The draw weight of a bow is a measurement of how much effort is required to pull the string to the shooting position. A compound bow's draw weight can be adjusted easily using a common piece of equipment and a little technical know how. Lowering the draw weight reduces strain on the users muscles, but it also lowers the force that the limbs of the bow deliver to the arrow. The arrow will have a slower speed and lack as flat of a trajectory as it flies towards the target. This makes it harder to aim over longer distances.
Locate the limb bolts, which the two limbs to the riser. Check if your bow has limb bolt locks located on the riser just behind the limb bolts. If it does, then loosen them.
Tighten both limb bolts with an Allen key in a clockwise direction as far as they will go. Do not apply excessive force as this may damage the bow. Tightening the bolts like this will set the bow to the highest possible draw weight.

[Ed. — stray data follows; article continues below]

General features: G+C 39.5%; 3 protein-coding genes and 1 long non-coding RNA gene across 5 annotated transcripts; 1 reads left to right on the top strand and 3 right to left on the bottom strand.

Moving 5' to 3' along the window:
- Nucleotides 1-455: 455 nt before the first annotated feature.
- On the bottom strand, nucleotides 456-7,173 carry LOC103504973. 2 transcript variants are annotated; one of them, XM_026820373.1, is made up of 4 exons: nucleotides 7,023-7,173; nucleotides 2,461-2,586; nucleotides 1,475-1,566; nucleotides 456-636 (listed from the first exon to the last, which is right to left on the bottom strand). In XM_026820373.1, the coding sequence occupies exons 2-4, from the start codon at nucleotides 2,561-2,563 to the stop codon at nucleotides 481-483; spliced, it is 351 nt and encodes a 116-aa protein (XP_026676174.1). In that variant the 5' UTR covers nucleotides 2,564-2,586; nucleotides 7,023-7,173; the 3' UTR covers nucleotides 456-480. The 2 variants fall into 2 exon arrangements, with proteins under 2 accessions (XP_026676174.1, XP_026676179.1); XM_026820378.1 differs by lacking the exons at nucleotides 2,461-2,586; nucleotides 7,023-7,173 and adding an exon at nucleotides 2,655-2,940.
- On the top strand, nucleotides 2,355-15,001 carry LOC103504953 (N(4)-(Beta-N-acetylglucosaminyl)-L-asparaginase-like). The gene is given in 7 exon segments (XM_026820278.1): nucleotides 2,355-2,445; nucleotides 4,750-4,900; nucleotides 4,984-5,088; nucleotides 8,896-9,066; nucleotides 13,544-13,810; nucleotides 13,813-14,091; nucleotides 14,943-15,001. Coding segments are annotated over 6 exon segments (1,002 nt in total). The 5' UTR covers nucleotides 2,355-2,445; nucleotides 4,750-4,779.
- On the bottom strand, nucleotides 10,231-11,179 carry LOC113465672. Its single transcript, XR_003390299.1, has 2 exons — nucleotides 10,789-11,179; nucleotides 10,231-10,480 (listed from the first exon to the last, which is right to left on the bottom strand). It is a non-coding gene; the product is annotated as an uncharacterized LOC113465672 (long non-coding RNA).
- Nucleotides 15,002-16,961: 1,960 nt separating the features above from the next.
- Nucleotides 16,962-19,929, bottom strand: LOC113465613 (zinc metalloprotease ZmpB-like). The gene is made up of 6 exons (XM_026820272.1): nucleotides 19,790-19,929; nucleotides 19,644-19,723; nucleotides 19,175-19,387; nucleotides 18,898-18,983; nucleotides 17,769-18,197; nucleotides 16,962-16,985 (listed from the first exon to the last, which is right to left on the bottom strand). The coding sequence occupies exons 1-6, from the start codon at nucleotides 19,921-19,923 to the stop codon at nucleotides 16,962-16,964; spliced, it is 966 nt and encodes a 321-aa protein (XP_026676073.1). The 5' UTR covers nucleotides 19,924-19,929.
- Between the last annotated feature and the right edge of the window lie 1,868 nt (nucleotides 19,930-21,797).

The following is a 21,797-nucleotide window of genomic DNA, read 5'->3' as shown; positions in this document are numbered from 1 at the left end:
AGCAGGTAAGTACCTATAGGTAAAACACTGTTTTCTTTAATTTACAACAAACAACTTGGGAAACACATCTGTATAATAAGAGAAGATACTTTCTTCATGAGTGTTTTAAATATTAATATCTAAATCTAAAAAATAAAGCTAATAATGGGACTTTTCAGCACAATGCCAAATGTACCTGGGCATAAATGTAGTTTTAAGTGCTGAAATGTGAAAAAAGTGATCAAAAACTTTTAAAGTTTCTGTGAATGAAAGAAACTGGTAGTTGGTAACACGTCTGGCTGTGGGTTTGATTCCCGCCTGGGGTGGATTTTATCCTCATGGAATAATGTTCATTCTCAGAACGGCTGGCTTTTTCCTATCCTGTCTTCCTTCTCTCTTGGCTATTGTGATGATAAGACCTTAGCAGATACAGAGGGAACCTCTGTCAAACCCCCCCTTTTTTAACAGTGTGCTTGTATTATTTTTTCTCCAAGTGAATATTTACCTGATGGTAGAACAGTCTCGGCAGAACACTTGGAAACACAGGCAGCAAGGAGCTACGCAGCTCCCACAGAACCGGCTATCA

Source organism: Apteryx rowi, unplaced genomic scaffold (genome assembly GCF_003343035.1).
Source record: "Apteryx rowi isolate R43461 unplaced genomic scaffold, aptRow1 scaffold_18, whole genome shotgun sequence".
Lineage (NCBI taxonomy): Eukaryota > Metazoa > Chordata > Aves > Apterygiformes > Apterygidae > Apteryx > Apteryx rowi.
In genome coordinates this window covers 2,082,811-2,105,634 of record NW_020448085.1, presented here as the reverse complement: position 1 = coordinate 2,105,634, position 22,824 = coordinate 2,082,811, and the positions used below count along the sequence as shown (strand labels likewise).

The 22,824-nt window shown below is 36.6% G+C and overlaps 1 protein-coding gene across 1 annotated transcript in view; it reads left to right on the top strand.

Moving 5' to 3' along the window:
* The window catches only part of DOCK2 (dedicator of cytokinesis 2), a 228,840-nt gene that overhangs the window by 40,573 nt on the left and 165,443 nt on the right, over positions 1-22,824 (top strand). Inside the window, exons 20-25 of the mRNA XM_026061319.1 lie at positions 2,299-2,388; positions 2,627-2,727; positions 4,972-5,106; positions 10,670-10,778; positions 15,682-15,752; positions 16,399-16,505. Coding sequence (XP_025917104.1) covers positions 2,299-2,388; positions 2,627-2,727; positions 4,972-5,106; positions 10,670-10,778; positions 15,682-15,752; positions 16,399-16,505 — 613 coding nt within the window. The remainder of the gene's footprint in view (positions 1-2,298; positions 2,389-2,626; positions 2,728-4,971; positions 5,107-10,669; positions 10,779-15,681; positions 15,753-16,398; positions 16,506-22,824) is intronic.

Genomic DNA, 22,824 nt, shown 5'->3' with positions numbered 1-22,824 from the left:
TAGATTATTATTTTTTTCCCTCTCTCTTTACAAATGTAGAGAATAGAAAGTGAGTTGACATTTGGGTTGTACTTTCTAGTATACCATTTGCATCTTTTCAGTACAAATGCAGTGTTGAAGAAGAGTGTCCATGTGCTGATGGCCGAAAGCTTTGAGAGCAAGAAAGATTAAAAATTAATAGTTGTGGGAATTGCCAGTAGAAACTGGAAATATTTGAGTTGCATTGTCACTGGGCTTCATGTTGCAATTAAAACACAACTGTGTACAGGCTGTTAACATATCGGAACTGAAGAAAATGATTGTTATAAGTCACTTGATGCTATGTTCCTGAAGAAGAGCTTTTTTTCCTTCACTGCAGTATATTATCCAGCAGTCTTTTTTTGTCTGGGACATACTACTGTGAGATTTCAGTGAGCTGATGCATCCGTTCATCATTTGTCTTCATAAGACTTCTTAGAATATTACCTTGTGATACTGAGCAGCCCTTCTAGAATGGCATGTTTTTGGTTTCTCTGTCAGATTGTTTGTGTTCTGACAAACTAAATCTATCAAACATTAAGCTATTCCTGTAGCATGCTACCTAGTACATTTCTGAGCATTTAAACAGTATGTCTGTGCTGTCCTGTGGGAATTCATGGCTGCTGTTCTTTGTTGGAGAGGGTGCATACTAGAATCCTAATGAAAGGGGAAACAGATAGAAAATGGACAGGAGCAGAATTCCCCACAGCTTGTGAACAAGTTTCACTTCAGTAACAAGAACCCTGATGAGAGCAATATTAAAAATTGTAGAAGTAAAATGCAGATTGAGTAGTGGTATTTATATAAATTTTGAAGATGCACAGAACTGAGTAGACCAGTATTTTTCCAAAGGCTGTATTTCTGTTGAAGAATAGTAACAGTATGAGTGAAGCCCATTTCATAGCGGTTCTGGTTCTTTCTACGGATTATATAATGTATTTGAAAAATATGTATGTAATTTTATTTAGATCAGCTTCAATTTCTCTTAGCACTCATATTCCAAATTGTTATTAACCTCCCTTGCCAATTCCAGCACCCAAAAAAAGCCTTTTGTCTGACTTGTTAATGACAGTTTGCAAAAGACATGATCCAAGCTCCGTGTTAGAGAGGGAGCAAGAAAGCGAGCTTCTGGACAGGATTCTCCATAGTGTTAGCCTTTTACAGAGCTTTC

Loosen each limb bolt by quarter turn increments. Check between each increment to see if your desired draw weight has been reached by drawing the bow to the shooting position.
Make minor adjustments clockwise and counter clockwise if your desired draw weight is between two of these quarter turn increments, continuing to make minor adjustments until reaching the right draw weight.
Tighten the limb bolt locks if the bow has them.
- Do not loosen the bolts by more than four complete turns from the fully-tightened position. This can be dangerous. When testing the bow's draw weight, never release the string without an arrow in place, as this can also damage the bow. Instead, let the string down gradually to its rest position.
- Although there is often a temptation to shoot at the highest weight that can be drawn, this can injure you. Pay close attention to niggling pains and lower the draw weight accordingly.
- Men bow shooting. Amateur competition in the sanatorium image by Igor Zhorov from Fotolia.com